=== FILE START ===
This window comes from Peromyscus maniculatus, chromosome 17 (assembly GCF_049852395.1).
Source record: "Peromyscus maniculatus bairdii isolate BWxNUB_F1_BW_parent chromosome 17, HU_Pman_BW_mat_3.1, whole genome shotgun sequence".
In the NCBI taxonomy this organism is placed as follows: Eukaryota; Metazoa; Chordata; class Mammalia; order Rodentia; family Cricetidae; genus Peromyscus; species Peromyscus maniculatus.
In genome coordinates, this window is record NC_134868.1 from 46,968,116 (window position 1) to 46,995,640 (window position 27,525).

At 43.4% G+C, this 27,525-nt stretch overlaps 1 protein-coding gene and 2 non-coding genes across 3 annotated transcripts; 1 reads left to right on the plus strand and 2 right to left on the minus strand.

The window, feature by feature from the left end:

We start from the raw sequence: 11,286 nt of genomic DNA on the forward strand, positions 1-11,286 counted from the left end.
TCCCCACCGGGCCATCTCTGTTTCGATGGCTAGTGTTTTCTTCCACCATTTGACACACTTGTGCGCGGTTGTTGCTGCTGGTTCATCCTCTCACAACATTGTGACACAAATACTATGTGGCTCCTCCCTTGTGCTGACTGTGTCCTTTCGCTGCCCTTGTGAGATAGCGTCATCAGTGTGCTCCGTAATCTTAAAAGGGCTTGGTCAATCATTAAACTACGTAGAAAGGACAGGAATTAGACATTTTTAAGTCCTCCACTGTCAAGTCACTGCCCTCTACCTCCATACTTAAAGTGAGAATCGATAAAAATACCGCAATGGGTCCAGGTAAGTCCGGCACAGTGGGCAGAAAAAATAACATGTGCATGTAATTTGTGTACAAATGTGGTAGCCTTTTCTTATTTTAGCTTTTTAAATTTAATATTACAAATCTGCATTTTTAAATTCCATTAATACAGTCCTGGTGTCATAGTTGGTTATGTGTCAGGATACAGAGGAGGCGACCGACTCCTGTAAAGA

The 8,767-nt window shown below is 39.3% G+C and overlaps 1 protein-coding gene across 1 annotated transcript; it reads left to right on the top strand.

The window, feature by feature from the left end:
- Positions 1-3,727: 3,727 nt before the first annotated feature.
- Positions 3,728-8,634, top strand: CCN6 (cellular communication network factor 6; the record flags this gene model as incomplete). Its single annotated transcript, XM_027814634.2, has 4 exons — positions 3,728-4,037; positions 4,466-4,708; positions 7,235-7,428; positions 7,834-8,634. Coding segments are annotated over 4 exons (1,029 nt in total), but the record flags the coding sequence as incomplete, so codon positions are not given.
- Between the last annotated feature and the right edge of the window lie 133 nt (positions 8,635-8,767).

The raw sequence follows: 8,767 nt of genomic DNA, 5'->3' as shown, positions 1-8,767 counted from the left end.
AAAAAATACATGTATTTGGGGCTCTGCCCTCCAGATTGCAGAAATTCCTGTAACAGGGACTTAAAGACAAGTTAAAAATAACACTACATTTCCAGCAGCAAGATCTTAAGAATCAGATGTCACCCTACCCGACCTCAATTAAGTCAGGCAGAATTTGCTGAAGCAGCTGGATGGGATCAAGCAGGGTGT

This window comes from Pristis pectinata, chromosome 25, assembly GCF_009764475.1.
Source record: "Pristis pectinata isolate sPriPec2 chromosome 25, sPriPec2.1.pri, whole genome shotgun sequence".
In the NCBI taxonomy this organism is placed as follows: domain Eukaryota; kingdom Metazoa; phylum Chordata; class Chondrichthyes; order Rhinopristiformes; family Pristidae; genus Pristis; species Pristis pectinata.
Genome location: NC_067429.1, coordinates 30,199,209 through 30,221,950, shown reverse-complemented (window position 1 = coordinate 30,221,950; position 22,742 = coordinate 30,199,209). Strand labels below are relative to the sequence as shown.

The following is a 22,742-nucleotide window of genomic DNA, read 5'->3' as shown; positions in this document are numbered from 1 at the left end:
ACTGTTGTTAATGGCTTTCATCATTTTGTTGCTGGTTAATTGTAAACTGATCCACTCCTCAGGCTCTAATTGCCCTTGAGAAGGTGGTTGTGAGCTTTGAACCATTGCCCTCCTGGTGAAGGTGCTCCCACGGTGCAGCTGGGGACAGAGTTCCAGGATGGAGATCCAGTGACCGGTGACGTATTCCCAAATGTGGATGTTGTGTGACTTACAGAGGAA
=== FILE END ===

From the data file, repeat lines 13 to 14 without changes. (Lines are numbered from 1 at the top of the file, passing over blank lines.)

- Between the last annotated feature and the right edge of the window lie 133 nt (positions 8,635-8,767).

The raw sequence follows: 8,767 nt of genomic DNA, 5'->3' as shown, positions 1-8,767 counted from the left end.